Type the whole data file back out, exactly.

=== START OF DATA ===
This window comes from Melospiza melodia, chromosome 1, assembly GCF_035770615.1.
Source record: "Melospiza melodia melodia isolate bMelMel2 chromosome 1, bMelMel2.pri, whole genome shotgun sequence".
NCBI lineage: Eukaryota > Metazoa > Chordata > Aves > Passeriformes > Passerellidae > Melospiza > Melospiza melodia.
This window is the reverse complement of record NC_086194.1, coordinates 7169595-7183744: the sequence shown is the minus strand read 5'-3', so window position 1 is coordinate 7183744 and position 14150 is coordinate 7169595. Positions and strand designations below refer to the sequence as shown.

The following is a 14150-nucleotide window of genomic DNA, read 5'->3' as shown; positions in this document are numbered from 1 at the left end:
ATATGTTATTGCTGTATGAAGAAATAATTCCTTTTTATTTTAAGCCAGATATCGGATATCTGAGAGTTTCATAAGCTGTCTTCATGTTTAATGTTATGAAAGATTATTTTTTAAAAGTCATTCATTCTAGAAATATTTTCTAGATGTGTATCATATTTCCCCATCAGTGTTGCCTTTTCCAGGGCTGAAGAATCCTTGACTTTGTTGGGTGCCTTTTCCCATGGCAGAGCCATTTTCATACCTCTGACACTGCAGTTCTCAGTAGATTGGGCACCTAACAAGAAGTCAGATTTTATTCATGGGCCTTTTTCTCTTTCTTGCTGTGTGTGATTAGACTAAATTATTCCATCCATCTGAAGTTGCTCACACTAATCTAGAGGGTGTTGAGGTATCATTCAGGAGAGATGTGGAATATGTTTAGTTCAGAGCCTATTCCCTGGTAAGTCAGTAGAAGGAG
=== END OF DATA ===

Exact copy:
This window comes from Melospiza melodia, chromosome 1, assembly GCF_035770615.1.
Source record: "Melospiza melodia melodia isolate bMelMel2 chromosome 1, bMelMel2.pri, whole genome shotgun sequence".
NCBI lineage: Eukaryota > Metazoa > Chordata > Aves > Passeriformes > Passerellidae > Melospiza > Melospiza melodia.
This window is the reverse complement of record NC_086194.1, coordinates 7169595-7183744: the sequence shown is the minus strand read 5'-3', so window position 1 is coordinate 7183744 and position 14150 is coordinate 7169595. Positions and strand designations below refer to the sequence as shown.

The following is a 14150-nucleotide window of genomic DNA, read 5'->3' as shown; positions in this document are numbered from 1 at the left end:
ATATGTTATTGCTGTATGAAGAAATAATTCCTTTTTATTTTAAGCCAGATATCGGATATCTGAGAGTTTCATAAGCTGTCTTCATGTTTAATGTTATGAAAGATTATTTTTTAAAAGTCATTCATTCTAGAAATATTTTCTAGATGTGTATCATATTTCCCCATCAGTGTTGCCTTTTCCAGGGCTGAAGAATCCTTGACTTTGTTGGGTGCCTTTTCCCATGGCAGAGCCATTTTCATACCTCTGACACTGCAGTTCTCAGTAGATTGGGCACCTAACAAGAAGTCAGATTTTATTCATGGGCCTTTTTCTCTTTCTTGCTGTGTGTGATTAGACTAAATTATTCCATCCATCTGAAGTTGCTCACACTAATCTAGAGGGTGTTGAGGTATCATTCAGGAGAGATGTGGAATATGTTTAGTTCAGAGCCTATTCCCTGGTAAGTCAGTAGAAGGAG